In a special election in August, voters struck down Issue 1, which sought to change the share of the vote needed to pass constitutional amendments from a simple majority to 60%. Because Issue 1 failed in August, Issue 1, the reproductive rights amendment that would enshrine abortion rights in the Ohio constitution, on November's ballot will need 50% of the vote plus one to pass.

Who supports Issue 1?

Ohioans for Reproductive Freedom is leading the campaign in support of November’s Issue 1, while Ohio Physicians for Reproductive Rights and Ohioans United for Reproductive Rights are also registered supporters. The campaign’s organizers include ACLU of Ohio, Abortion Fund of Ohio, New Voices for Reproductive Justice, Ohio Women’s Alliance, Planned Parenthood Advocates of Ohio, Preterm Cleveland, Pro-Choice Ohio and Unite for Reproductive & Gender Equity, according to the Ohioans for Reproductive Freedom website.

An Associated Press VoteCast poll last year found that 59% of Ohio voters said abortion should generally be legal. A Baldwin Wallace University poll released Wednesday found that 58% of registered voters in Ohio supported Issue 1.

More than 58% of respondents in the Ohio Pulse Poll said they support the amendment known as Issue 1, the reproductive rights amendment. More than 57% said they support Issue 2, which would legalize and regulate recreational marijuana for adults over 21.

Who opposes Issue 1?

Protect Women Ohio, an anti-abortion rights coalition, is leading the campaign in opposition of Issue 1.

Ohio Right to Life, Center for Christian Virtue and Right to Life Action Coalition of Ohio have also all voiced opposition to Issue 1.

Protect Women Ohio claimed in a July ad that the amendment is "anti-parent" and would encourage sex change operations for minors without parental consent, though the amendment's official language makes no mention of health care for transgender minors or instances of parental consent.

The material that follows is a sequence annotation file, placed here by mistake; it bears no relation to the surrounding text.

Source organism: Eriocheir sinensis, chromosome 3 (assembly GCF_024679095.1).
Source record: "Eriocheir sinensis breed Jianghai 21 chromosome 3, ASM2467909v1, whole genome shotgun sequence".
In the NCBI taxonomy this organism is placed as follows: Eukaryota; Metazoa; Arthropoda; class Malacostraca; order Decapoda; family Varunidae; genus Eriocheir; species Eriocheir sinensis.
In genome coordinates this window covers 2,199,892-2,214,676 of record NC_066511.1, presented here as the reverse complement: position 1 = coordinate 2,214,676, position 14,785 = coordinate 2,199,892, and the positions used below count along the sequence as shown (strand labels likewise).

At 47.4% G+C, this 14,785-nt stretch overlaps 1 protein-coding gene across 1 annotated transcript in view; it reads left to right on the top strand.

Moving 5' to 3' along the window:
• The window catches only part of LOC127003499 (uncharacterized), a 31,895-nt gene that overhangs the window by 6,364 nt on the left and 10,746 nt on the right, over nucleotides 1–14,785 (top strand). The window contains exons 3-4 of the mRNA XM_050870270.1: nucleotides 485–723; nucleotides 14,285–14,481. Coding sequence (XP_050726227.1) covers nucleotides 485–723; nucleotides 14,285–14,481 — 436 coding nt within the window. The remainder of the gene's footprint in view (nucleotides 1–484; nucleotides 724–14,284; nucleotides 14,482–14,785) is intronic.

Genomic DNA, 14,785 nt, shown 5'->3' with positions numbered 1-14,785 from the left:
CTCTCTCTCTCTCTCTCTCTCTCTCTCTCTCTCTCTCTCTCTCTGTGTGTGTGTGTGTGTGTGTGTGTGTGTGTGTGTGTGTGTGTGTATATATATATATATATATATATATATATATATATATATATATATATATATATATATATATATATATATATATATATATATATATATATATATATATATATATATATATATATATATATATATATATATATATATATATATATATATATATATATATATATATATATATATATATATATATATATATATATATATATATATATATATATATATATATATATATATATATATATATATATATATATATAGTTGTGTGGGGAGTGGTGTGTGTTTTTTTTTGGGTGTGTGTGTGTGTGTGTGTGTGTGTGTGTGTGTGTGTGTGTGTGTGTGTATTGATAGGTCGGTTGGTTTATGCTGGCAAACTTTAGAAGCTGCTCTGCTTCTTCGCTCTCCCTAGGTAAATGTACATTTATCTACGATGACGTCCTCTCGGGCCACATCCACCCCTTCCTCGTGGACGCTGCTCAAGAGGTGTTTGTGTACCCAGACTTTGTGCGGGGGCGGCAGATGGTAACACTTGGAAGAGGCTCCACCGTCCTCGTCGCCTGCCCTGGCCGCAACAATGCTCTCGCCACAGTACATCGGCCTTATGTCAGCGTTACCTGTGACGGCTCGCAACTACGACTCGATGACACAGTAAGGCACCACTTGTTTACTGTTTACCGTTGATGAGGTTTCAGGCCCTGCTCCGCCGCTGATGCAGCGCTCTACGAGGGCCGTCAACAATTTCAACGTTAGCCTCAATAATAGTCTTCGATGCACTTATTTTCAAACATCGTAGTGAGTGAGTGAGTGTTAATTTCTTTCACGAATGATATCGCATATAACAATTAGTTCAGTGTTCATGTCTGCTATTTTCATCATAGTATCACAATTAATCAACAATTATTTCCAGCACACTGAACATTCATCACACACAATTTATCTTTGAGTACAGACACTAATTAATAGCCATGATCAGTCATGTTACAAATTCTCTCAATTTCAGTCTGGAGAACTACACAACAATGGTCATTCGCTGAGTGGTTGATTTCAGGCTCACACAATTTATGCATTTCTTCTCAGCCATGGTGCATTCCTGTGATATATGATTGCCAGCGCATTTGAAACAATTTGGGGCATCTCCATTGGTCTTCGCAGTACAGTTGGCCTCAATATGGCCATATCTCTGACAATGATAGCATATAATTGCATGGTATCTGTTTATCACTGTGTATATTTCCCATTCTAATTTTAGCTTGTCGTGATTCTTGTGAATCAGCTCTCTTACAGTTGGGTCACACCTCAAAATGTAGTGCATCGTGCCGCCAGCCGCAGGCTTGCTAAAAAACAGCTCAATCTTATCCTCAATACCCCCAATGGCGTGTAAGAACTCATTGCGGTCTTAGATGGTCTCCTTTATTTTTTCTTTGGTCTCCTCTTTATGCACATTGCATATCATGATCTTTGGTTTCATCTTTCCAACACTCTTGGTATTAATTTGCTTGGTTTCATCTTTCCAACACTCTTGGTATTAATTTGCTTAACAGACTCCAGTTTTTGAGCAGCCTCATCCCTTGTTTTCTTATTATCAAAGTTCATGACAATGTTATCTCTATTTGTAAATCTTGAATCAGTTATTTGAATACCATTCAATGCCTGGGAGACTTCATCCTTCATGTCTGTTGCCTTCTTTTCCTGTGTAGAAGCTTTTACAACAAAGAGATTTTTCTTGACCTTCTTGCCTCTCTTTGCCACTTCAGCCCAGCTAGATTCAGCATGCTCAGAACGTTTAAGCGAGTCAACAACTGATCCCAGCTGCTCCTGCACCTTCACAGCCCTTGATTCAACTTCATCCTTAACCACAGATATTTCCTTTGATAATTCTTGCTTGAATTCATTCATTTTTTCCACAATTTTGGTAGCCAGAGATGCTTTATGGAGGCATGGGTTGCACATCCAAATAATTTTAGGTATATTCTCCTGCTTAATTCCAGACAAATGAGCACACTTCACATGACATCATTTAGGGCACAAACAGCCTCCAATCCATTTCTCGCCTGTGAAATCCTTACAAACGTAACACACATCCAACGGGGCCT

Abigail Moncrieff, an associate professor at Cleveland State University College of Law, says the amendment, if passed, is extremely unlikely to disrupt doctors' obligation to obtain parents' consent before treatments since minors are legally incapable of consenting on their own behalf. Parents will retain the power to consent or withhold consent, on behalf of their minor children.

"From my perspective, this does not have any impact on parents' rights," Moncrieff said. "There has to be state action for a constitutional right to play at all in a parent's decision to refuse that kind of treatment to the child. It doesn't get touched by the Reproductive Freedom Amendment. The only thing that could possibly be impacted is the state's power to prohibit parents from providing gender-affirming care to their children."

When it comes to gender-affirming care, Moncrieff said there's ambiguity in how the law would apply. That's because the amendment language guarantees an individual's right to make their own reproductive decisions about fertility treatments and some aspects of fertility treatment could encompass gender-affirming care, she said.

"There's a reasonable argument that it does apply to gender-affirming care, even though that's not what it intends to do," Moncrieff said.

Ohio Senate President Matt Huffman (R-Lima) previously said the fight over abortion won't end if Issue 1 passes in November.

“If it passes in November, there's going to be another abortion amendment go on after that to repeal that," Huffman said back in August.

How soon would changes take effect?

If passed, the amendment would take effect 30 days after the election.

What will Issue 1 look like on the ballot?

The ballot language for Issue 1 will include arguments for and against the proposed amendment.

Arguments for the amendment will say:

Vote YES to keep government out of our family’s personal decisions. Ohioans agree that abortion is a personal, private decision that should be up to women and their families, not the government. Ohioans are Voting YES because: